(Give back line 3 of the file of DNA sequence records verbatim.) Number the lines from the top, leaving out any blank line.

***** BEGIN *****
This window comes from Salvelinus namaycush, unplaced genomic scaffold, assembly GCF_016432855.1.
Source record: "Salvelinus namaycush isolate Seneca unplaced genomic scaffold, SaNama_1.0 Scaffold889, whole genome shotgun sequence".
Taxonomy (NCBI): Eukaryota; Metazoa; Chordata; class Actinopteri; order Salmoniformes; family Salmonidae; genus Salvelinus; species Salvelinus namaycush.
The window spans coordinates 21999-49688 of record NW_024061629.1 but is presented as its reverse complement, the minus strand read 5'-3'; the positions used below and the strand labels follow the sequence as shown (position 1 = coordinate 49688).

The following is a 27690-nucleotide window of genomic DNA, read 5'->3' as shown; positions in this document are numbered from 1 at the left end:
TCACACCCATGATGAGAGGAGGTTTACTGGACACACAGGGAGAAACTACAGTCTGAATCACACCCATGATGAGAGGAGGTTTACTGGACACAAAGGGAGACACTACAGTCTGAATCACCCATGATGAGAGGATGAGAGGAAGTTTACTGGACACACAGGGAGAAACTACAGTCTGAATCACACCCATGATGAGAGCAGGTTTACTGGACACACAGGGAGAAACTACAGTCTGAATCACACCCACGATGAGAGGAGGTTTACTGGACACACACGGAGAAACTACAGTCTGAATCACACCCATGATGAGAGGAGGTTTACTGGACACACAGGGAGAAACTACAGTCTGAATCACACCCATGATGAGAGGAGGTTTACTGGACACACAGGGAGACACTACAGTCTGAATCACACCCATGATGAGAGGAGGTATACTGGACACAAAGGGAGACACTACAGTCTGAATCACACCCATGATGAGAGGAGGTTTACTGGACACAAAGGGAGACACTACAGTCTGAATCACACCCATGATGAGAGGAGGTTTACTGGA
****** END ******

Taxonomy (NCBI): Eukaryota; Metazoa; Chordata; class Actinopteri; order Salmoniformes; family Salmonidae; genus Salvelinus; species Salvelinus namaycush.